I need you to know that all I have left are my most plain words.
I need you to know I’ve been crying for months, honestly
for years. I know my heart, was once a wild happy animal.
It is broken. More and more easily I cry, sob, weep, bawl.
On the train I read science fiction and murder mysteries
when I can no longer read poetry. More times than I count
I have cried, almost to the point of hysterics, at the compassion
fictional characters express for the dead
more times than I can count.
People on the Q or F or the LIRR must think I’m the crazy
weeping woman. I cry at the television, when I’m cooking,
if I should make the mistake of reading the news. This weekend
I sobbed in a bar at the bloodletting of my Facebook feed.
I cry at my lover’s photos of young black men carrying their sons.
I cry when my sister or my best friend send me videos
of their beautiful brown daughters. I pray. I pray harder now
than I ever did as a child (and I once suggested to God
I’d become a nun if I could just go to school at Holy Name Convent).
I need to tell you that I panic pray. I shower pray. I nightmare pray.
I have nightmares full of desperation and epic urban flight.
If my sister calls too early in the morning I worry
something has happened to one of my brothers.
I am afraid to answer the telephone.
My body hurts. I hold all of this and so much more inside it;
in my lower back, in my shoulders, in my blood, in my legs,
in my head, in my fists. I hurt and I sleep. Or at least-
sometimes I stay perfectly motionless, immobilized by grief
and fear and horror and doubt and dismay and rage.
I am particularly immobilized by my rage.
I know how it would look if I ever began moving,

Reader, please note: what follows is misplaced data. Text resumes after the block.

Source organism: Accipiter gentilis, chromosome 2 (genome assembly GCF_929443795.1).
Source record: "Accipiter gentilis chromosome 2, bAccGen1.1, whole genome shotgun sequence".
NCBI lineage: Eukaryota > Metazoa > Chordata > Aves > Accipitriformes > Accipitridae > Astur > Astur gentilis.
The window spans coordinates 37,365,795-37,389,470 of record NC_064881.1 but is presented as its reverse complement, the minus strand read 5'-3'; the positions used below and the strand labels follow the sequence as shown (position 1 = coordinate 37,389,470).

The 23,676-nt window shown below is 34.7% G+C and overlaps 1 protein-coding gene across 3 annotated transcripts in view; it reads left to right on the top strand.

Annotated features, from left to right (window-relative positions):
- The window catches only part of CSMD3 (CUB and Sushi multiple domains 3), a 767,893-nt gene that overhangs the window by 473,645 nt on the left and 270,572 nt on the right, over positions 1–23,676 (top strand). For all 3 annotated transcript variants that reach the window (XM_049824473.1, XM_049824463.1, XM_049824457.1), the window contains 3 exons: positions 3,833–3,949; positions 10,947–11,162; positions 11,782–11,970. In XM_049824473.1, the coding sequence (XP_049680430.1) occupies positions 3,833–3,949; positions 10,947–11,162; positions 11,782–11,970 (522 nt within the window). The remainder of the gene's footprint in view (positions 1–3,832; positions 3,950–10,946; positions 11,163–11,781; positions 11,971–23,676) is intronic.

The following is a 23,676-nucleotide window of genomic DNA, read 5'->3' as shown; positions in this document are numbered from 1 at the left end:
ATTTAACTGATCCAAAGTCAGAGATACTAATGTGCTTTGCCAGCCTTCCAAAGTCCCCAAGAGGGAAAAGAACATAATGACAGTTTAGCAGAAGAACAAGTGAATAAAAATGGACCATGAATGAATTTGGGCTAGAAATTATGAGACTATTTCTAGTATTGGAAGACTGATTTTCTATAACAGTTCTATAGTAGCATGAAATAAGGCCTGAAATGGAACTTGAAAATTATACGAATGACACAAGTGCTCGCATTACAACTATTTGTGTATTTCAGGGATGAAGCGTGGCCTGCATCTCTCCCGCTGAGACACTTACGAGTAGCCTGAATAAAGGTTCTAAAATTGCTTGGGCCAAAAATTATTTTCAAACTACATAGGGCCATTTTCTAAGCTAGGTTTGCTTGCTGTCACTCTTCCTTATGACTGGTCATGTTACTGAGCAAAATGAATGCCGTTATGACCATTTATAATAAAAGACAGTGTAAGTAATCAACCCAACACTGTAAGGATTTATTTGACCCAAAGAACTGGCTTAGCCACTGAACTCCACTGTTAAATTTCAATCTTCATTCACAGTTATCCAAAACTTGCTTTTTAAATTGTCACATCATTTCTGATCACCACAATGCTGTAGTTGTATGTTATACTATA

sure and swift and cruel, under its impetus.
But I can’t stay still or silent and hope to survive.
What I have been describing is racism-induced depression
and a specific kind of life-long lived trauma stress disorder.
Still I am determined we will live, black, brown, and colored
so brilliantly. I am determined
all we other of color or body or gender will dance and sing
and live lives without fear.
And oh, America, can you honestly believe we would
keep weighing your comfort against our survival? I think you know.
These days are the last, the very last of those days.
These are the days for telling your one girl who is always
making, shaping, driving, working for the greater good
she better take a nap, drink a bottle of water and sing a song
of herself. These are the days for telling your brother
that he is a wonder and he must survive to be not just safe
but also happy. These are days when all your work must be
for their joy, for their safety. This is an imperative.
Telling the people you love how you love them and why
you love them, as a specific point of fact, in all your interactions
is an imperative.
Checking yourself out ten times a day to find where it hurts
and breathe that ache away is a goddamn imperative. Making
as much contact as you can with your tribe will save your life.
Making love with your love will save your life. Making bubbles
with your niece, stopping to sing her a song, will save your life.
Making a meal for friends will save your life. Making poems
about any of these things will prove to you and the rest
of this planet that you are still here, breathing fighting
to stay alive.
We are here. I needed to say this out loud too. I need to say it
daily, when the grief swims in on me. We are stunning
on our back porches, our front stoops, at our dinner tables.
I say we gather in joy at our masjids, our churches, our brunches,
our dance parties. I need you all to know that: we will persist.
I say rise up and surge into the streets and museums,
the schools and theatres and raise your voices in every possible way
until ours is the only voice they can hear no matter where they turn.
I say we turn up the tables in the marketplaces, roll our tongues,
ululate our throats, and laugh with our whole bodies
as we make ridiculous love. I am begging you to make laughing,
ridiculous love. I say we sweat glory.
And still after all of this, I beg you to remember that we are in danger,
but we are not endangered. Remember that I search you out,
a diaspora of brilliantly colored brothers and sisters and I see you
in your plumed and beautiful and othered bodies. I panic pray for you.
I sing your name. I count on you every day and every day you
come through for me. I stand for you.
I know your name.
I will say your name while you are still alive. Do not be still
or silent unless you need to be.
I love you.